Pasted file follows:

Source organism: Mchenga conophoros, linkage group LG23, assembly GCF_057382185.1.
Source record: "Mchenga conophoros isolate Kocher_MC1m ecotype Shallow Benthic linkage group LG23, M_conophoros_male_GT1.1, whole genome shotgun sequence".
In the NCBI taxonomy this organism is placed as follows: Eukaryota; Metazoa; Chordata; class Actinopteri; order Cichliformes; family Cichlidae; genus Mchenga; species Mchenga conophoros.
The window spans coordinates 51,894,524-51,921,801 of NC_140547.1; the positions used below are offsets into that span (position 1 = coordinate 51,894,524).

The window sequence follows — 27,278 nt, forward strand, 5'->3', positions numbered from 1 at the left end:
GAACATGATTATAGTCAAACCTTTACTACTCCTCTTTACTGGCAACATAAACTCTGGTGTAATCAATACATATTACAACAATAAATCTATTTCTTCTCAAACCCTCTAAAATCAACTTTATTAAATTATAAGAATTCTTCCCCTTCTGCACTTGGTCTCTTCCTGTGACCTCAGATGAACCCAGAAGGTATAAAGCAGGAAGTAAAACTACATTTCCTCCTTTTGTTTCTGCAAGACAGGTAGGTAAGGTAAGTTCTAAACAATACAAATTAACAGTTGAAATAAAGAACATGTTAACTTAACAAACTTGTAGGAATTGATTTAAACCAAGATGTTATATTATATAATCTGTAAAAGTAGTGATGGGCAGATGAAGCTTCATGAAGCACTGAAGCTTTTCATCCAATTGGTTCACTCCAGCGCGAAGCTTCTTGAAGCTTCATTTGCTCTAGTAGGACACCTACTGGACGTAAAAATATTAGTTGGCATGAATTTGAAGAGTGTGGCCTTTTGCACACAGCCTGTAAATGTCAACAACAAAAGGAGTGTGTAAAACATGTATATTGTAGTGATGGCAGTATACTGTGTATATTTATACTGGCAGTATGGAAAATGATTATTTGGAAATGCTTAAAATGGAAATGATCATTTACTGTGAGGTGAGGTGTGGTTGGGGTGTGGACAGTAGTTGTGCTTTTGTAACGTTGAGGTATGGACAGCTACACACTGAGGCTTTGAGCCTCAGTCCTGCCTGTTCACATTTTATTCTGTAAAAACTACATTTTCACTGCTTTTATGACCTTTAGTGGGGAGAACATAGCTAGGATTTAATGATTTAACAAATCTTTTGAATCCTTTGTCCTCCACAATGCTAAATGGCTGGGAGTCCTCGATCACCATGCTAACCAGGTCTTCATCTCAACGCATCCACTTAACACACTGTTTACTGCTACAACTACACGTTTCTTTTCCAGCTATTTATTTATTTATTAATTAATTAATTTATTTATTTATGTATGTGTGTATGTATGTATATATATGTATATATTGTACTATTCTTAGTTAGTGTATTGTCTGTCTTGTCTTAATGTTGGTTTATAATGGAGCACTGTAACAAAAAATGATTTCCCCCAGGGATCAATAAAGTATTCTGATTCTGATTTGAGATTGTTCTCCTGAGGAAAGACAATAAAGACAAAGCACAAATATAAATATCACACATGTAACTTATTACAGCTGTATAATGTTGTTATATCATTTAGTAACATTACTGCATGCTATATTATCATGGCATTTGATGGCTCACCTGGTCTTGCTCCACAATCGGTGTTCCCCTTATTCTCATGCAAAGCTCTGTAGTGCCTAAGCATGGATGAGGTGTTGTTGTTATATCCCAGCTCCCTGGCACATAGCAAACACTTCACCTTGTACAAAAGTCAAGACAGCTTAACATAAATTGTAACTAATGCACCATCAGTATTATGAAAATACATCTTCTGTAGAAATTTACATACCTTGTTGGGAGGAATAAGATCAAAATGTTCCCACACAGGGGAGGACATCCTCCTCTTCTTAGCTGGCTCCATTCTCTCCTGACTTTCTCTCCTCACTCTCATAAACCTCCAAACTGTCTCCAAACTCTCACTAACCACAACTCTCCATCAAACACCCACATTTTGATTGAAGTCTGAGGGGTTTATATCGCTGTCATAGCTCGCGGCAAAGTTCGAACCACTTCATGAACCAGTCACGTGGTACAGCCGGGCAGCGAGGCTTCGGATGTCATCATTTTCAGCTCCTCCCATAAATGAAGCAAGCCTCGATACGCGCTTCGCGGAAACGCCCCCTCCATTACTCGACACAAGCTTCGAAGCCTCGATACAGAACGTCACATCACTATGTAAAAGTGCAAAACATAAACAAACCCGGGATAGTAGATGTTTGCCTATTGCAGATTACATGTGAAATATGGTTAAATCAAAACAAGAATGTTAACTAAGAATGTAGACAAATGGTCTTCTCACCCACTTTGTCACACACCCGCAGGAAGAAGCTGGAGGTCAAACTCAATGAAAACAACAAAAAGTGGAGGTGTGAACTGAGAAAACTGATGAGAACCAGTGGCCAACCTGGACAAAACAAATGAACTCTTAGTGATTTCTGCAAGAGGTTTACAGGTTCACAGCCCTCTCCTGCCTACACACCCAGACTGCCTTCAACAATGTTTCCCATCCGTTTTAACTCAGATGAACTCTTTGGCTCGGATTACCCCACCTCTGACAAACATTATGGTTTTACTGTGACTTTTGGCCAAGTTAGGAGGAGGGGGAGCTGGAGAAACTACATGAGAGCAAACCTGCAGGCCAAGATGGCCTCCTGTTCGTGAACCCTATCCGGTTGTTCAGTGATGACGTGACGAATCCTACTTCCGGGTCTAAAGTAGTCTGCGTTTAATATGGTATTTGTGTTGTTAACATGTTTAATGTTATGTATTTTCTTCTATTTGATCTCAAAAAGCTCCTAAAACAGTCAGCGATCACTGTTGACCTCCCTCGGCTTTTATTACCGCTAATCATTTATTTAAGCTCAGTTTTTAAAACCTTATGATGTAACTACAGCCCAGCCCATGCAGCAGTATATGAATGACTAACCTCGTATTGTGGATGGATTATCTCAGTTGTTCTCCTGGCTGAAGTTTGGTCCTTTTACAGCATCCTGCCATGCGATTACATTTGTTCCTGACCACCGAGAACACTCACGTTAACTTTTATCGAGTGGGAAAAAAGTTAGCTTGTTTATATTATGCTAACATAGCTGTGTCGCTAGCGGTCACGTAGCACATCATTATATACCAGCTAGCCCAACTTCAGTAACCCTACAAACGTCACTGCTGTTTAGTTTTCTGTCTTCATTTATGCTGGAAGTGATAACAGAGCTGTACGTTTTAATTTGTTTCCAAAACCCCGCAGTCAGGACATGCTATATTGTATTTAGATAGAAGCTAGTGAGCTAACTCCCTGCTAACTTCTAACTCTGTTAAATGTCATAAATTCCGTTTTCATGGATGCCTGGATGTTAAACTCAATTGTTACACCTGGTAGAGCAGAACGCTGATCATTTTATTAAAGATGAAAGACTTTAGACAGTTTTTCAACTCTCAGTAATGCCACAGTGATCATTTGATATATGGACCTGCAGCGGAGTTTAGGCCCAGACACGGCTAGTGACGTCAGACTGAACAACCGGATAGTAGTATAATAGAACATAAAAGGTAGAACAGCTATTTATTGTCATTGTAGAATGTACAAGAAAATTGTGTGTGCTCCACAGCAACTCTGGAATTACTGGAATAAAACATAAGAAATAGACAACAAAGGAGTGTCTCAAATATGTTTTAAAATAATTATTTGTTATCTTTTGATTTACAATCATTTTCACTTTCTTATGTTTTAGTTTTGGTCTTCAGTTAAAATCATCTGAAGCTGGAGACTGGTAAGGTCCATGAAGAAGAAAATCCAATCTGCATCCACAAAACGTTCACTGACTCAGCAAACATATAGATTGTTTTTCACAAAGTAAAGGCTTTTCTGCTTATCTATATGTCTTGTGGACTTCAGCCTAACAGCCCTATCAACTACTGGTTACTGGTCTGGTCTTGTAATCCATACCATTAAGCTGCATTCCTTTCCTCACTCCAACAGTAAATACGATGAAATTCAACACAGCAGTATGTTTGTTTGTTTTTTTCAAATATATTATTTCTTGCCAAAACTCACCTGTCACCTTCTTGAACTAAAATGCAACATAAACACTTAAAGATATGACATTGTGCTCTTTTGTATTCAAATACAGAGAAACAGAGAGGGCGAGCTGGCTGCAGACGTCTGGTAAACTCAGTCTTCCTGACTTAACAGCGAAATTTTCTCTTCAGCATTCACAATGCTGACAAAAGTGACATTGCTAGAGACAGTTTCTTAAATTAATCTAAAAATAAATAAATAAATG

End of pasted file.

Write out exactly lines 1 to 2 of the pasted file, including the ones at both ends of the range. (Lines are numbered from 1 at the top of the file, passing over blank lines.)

Source organism: Mchenga conophoros, linkage group LG23, assembly GCF_057382185.1.
Source record: "Mchenga conophoros isolate Kocher_MC1m ecotype Shallow Benthic linkage group LG23, M_conophoros_male_GT1.1, whole genome shotgun sequence".